Shabbat Vayakhel & Pekudei

Shabbat Parah
Shabbat Mevarhin Rosh Hodesh Nisan (next Shabbat)

Candles - March 9th @ 5:36pm
Havdalah - March 10th @ 6:32pm

The two combined parts of the Torah we read this week are all concerned with designing, building and dedicating the Tabernacle. It makes technical and dull reading unless you are an architect or an interior designer. But as always, beneath the surface, there are some important themes.

Whereas most of the Torah is concerned with personal behavior, moral and ethical values, this week we are concerned with community and the community buildings. Everyone, male and female, was involved in the construction in one way or another and the financing was based both on a communal tax and personal contributions of goods or skills. Honesty and trust, says the Torah, was the primary condition of both of the donors, the collectors and the contractors. The Mishkan was not just a building that housed the religious center but also the judicial. It was the symbol of Jewish life.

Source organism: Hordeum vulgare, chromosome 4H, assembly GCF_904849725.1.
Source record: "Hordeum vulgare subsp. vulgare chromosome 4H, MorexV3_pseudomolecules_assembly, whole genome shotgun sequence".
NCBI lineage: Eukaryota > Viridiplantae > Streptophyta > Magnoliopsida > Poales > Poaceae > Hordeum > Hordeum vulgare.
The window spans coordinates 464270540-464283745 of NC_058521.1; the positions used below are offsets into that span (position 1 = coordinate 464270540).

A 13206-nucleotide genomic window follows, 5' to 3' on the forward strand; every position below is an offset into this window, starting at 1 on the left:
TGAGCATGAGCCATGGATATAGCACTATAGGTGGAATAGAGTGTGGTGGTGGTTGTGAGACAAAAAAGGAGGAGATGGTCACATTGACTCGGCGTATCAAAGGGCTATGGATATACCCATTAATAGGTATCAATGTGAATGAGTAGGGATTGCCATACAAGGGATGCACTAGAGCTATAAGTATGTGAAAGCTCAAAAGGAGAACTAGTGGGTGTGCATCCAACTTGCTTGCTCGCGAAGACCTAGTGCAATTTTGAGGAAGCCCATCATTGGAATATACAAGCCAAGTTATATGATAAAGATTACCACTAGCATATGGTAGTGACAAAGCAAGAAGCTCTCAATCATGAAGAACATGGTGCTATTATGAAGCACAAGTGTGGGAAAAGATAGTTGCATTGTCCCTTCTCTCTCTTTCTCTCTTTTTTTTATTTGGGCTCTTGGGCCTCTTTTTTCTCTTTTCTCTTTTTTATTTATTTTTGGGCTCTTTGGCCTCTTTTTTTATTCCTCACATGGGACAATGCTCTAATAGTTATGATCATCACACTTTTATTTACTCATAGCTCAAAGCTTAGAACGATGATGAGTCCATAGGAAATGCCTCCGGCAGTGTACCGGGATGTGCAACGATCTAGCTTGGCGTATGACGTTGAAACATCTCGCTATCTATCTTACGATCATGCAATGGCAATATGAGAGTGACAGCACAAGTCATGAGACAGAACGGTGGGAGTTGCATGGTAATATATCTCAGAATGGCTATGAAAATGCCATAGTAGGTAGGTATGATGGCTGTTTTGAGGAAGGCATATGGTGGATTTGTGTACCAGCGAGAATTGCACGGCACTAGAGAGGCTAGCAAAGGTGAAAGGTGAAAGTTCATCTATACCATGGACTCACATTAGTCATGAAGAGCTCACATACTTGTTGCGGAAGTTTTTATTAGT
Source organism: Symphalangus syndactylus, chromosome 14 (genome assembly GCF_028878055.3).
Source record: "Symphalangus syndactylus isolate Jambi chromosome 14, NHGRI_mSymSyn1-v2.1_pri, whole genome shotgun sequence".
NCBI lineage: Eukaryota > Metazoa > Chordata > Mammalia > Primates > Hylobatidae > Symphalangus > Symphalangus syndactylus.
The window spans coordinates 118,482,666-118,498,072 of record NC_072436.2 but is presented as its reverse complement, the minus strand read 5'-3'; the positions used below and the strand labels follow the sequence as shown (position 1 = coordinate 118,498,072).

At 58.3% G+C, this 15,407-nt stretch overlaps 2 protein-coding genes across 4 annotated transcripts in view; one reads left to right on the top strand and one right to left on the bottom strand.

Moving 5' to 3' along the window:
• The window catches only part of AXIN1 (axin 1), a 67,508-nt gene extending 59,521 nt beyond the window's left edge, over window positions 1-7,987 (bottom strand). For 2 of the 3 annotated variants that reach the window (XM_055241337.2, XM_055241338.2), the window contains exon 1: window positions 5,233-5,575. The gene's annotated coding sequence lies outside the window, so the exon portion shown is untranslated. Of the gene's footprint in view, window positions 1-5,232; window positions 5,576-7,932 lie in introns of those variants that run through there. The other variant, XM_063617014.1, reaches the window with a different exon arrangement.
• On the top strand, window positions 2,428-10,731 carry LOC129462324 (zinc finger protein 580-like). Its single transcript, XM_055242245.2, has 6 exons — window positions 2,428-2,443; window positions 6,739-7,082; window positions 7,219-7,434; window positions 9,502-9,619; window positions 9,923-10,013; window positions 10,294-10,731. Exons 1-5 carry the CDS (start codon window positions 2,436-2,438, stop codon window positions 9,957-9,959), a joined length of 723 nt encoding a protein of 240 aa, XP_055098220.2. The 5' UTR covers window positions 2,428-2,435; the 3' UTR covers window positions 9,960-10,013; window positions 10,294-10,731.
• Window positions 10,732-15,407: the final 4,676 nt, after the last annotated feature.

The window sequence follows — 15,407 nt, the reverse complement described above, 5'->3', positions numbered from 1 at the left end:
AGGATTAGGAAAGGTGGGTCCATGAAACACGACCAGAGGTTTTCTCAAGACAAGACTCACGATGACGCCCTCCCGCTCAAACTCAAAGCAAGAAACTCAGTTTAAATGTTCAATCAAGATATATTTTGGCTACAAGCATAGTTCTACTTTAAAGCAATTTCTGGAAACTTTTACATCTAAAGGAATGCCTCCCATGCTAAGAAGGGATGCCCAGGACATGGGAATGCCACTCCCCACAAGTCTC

But as we know, putting up buildings will only achieve something of value, if what goes on inside is of value. Times change. The public buildings disappeared. What was left? Us!

That is why the rabbis called our homes a Mikdash Me’At, a mini Tabernacle. And what we learn from this is the qualities needed to construct the Tabernacle are those we need to build and decorate our homes. Spiritual as well as physical.

This is the secret of our survival now. Home life and home values, that require the same qualities, dedication, commitment, contribution, honesty and hard work as the Tabernacle did. And that is why every time the Torah describes the Tabernacle it also reiterates the command of Shabbat. For it is Shabbat that took priority over public life and encourages us to focus on being together, at home, with our families, to invest in our Jewish life.